SLSO pairs conductor, Mozart to thrilling effect

Jeremy Denk
St. Louis Post-Dispatch

By Sarah Bryan Miller

There are many reasons why listening to recordings can never really replace going to live performances: the spontaneity, the surprise in innovative programming that puts different works together in unexpected and enlightening ways, the chance of catching musical lightning on an otherwise ordinary evening.

This weekend at Powell Symphony Hall, we can add the pleasure of conductor Nicholas McGegan's company on the podium for (alas) the only time this season. Amazingly energetic and entirely engaged in the music, given to balletic movements and gestures that convey worlds of musical meaning, McGegan's presence onstage is virtually a guarantee that a good time will be had by all.

On Friday morning, McGegan was well-matched with the music in an all-Mozart program that opened and closed with a pair of familiar, spirited symphonies and used a pair of concertos as centerpieces.

He was well-matched with his musicians, too, as members of the St. Louis Symphony Orchestra led by acting associate concertmaster Ellen dePasquale responded with near perfect playing.

The Mozart effect began with the first piece on the program, the Symphony No. 32 in G major, K. 318. Short and sparkling, it was performed with exciting energy and made a brilliant curtain-raiser.

The first of the morning's two concertos brought the welcome return of pianist Jeremy Denk. Denk is supremely self-confident in his approach, and with good reason: He's got the musical goods to justify the attitude.

His vehicle this weekend is the Piano Concerto No. 13 in C major, K. 425. It's one of those quintessentially Mozartean works in which inventions spill out too quickly for the composer to explore them all; he simply plays with each for a few measures before moving on to the next.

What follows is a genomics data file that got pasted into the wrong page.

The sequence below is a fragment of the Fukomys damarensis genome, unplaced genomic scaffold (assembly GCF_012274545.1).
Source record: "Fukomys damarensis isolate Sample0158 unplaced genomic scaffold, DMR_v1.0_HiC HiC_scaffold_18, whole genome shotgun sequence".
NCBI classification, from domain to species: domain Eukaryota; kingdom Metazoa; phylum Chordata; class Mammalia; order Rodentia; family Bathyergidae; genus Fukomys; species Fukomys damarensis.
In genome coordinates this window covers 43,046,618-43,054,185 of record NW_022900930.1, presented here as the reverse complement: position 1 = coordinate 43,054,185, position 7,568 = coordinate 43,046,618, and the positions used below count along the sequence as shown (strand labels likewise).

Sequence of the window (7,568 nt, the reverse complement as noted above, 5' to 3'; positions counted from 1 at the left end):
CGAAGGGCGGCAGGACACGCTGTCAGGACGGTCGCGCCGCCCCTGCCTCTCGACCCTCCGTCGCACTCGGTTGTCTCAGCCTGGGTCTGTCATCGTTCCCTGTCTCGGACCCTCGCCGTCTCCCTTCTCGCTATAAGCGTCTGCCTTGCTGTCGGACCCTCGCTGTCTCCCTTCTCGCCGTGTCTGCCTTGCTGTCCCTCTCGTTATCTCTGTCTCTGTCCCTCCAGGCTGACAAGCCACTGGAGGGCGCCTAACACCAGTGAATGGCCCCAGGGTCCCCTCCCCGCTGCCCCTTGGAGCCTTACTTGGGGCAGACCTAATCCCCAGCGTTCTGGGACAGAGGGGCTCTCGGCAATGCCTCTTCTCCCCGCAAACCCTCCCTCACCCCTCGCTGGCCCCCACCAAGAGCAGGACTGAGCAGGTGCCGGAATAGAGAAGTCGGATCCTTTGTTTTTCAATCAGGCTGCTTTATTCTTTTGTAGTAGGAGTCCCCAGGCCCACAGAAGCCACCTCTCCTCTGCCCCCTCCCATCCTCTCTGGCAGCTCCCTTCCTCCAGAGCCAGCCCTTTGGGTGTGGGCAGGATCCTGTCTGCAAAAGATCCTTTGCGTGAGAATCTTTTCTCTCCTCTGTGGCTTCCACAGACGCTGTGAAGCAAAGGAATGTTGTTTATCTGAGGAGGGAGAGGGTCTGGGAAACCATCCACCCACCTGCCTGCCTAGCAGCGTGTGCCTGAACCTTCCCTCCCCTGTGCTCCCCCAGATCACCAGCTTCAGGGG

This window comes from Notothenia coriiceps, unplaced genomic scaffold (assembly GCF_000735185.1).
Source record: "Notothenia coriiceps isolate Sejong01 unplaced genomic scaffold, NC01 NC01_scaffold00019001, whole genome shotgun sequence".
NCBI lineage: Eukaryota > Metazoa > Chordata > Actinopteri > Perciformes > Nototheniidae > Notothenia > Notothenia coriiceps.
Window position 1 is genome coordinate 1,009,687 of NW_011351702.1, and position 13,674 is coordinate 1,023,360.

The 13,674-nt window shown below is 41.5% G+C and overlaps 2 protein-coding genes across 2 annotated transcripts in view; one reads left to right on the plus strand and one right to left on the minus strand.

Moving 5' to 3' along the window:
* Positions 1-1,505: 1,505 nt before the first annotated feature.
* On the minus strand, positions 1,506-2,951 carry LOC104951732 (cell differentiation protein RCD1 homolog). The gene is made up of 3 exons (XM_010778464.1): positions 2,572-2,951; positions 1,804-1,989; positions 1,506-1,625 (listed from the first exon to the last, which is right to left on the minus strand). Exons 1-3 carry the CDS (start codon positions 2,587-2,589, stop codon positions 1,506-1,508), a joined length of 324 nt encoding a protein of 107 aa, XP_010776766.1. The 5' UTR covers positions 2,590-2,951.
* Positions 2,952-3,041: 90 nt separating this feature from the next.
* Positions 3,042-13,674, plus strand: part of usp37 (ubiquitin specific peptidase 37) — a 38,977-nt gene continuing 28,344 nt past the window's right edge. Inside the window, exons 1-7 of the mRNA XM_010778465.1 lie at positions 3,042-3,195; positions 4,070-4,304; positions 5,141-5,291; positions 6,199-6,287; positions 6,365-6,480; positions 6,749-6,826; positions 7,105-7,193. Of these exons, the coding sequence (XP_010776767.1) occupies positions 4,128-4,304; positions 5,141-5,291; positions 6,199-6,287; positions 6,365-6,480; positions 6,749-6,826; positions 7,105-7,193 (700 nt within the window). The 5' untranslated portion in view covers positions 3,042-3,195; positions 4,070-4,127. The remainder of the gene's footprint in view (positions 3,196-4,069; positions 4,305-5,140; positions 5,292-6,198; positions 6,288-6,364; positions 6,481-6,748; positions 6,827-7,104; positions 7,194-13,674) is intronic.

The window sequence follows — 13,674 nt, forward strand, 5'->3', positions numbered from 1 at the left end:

It was performed with elan by both Denk and McGegan, who seemed to be entirely in tune with one another in every sense: spirited in the first and last movements, with thoughtful solo passages complemented by the lilting, lovely playing of the orchestra in the middle.

The concert's second half opened with another concerto, the Horn Concerto No. 3 in E-flat major, K. 447. This one was performed by an in-house soloist, SLSO principal horn Roger Kaza.

Kaza's attitude was as modest as Denk's was assured, but his confident, near-flawless playing said it all. The horn is a notoriously tricky instrument that tends to keep its performers humble; Kaza demonstrated with seeming effortlessness how he earned the principal's seat here, and gave listeners a tour of the horn's range in his cadenza.

The final work on the program was the familiar Symphony No. 38 in D major, K. 504, "Prague." From the brilliant opening to the second Andante movement through the final Presto movement, the orchestra followed McGegan effortlessly in every measure, like a well-tuned Porsche in practiced hands, zipping along a curving mountain road. You may hear comparable performances on certain recordings, but adding the visual aspects of watching McGegan put this orchestra through their paces is a special treat.